"For what is done or learned by one class of women becomes, by virtue of their common womanhood, the property of all women." -Elizabeth Blackwell (first U.S. female physician)

February 1: The Roads to Homelessness in Our Community

SUB 168  Noon-1 p.m.

Who is that person on the corner holding a sign? If I give that person money, won’t they just go and purchase beer? Are all the homeless in Bozeman transients? I see several jobs in the paper, shouldn’t everyone be working? Are there women and children in our community who are homeless?  Why do people become homeless? What can be done about homelessness in Bozeman?

HRDC’s Warming Center is Bozeman’s only homeless shelter. Each night, throughout the coldest months of the year, the Warming Center offers a warm, safe place to 35 – 40 men, women, children, and families. Without this life saving shelter, our neighbors in need would be left to face freezing temperatures each night. Join Tonya Horn, the Warming Center's Outreach and Operations Manager, and learn about the Center and those that we serve. Let’s have a conversation and open dialogue about homelessness!  

February 22: Improving Body Acceptance of Self and Others: The Montana Research

SUB 168 Noon-1 p.m.

In celebration of National Eating Disorders Week, Lynn Paul, EdD, RDN,MSU Extension Food and Nutrition Specialist and Galen Eldridge, MS Research Associate will present this program on improving body acceptance among females. ”Poor body image impacts health by leading to eating disorders, eating less healthfully, and reduced self-esteem and self-worth. A parent-only child obesity prevention program in Montana resulted in reduced body dissatisfaction and improvements in body esteem and appearance attitudes for the 8-12 year old children. In a study of rural Montana adults participating in the Strongwomen Strength Training program, women improved their body image after the 10-week twice-weekly program. As a result of these programs, Montana children and women improved thoughts about their appearance and body. Children also decreased their endorsement of societal appearance ideals.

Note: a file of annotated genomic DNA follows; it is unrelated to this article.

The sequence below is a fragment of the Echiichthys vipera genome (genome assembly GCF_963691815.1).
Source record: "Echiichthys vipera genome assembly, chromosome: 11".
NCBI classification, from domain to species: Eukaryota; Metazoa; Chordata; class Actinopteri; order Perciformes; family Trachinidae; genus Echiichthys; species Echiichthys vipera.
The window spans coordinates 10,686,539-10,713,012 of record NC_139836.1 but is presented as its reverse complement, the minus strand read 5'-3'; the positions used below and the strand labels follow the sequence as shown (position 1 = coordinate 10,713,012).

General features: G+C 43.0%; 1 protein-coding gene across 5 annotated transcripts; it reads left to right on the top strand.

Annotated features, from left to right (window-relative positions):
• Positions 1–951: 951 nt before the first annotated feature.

March 1: Turf Wars and Professionalism: The Battle for Expertise and Legitimacy in the Academy of Nutrition and Dietetics

SUB 168 Noon-1 p.m.

Who is a professional? Which occupations are able to provide “expertise?” These questions contain terms that are contested and rooted in shifting historical, cultural, and gendered discourses. Professions dominated by women frequently struggle with issues of professional recognition and legitimacy due to their designation as “women’s work.” Join Kristin Smith, PhD student in MSU Earth Sciences, as she explores how the field of dietetics has been enabled and constrained by its gendered history. Kristin will also discuss the strategic rhetorical devices that today’s RDs – of whom 96% identify as women – employ in their struggle to claim legitimacy, professionalism, and expertise.  

March 8: Women in the Spanish Civil War

SUB 168 Noon-1pm